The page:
Police Did Not Witness Driving
There was no evidence before the court that the accused had been or was the driver.
The accused was charged with Impaired Driving Care and Control. The police did not witness the driving. There was a lack of evidence to prove the accused was the actual driver.
The trial judge ruled that the mere fact that someone is found with the vehicle is not conclusive evidence that they were the driver and are guilty of Impaired Driving.
Justice R. Ritchie
Heard on June 22, 2012
The accused, was accused of Impaired Driving while having care or control of a motor vehicle and while her blood alcohol level exceeded 80 Milligrams of alcohol in 100 milliliters of blood.
In light of concessions made by the defense, there was only one issue a trial, namely was there evidence that the accused had the care of control of the motor vehicle in question or even whether she had been driving it.
As the trial progressed, it became apparent that “care or control” was not an issue, and the question was, whether the defendant had been driving the vehicle.
The Crown had a strong case. The Honda Civic was parked in an exit lane on the Gardiner Expressway, and one tire was shredded off.
Officer St. Clair of the Toronto Police spoke with the defendant who was sitting in a dark SUV near the Honda.
After the police arrived the male driver of the SUV soon left the scene in his vehicle.
Officer St. Clair reasonably inferred from the circumstances that the defendant had been driving the Honda Civic. The officer did not specifically ask the defendant if she had been driving, but it was implicit in the defendant’s answers to the officer’s questions that she had been driving.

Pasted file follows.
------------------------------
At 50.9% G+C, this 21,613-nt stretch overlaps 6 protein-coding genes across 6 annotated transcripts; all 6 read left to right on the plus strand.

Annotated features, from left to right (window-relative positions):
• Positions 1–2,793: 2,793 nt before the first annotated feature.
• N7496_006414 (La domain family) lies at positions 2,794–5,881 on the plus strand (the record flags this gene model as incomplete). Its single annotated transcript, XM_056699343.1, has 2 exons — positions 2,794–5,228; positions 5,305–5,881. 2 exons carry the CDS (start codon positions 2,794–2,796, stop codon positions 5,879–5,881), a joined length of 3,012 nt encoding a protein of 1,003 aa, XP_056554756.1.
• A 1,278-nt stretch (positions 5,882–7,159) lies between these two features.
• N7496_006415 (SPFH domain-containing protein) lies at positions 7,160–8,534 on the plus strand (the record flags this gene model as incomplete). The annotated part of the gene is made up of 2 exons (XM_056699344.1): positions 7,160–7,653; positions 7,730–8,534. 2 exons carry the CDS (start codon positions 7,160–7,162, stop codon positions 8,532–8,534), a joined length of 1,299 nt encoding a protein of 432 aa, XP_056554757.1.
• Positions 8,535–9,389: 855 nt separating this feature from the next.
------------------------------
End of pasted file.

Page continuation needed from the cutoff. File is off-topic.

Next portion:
The accused testified, however, that she had not been driving the Honda, but her boyfriend had been the driver. The two of them had been arguing and after the problem with the tire, her boyfriend stopped the vehicle, became very angry and walked away from the vehicle, leaving her at the scene.
The defendant said that her boyfriend would have been even angrier if she had told the police about his involvement, because he had reasons for avoiding the police.
The accused’s testimony together with the corroborating evidence as given by her friend and by her boyfriend, leaves a reasonable doubt in my mind as to whether the defendant was driving the vehicle. There was a lack of evidence to prove the accused guilty of impaired driving.
As a result, there will be a finding of not guilty.
Case won by Toronto Criminal Lawyer Nicholas Charitsis due to a lack of evidence.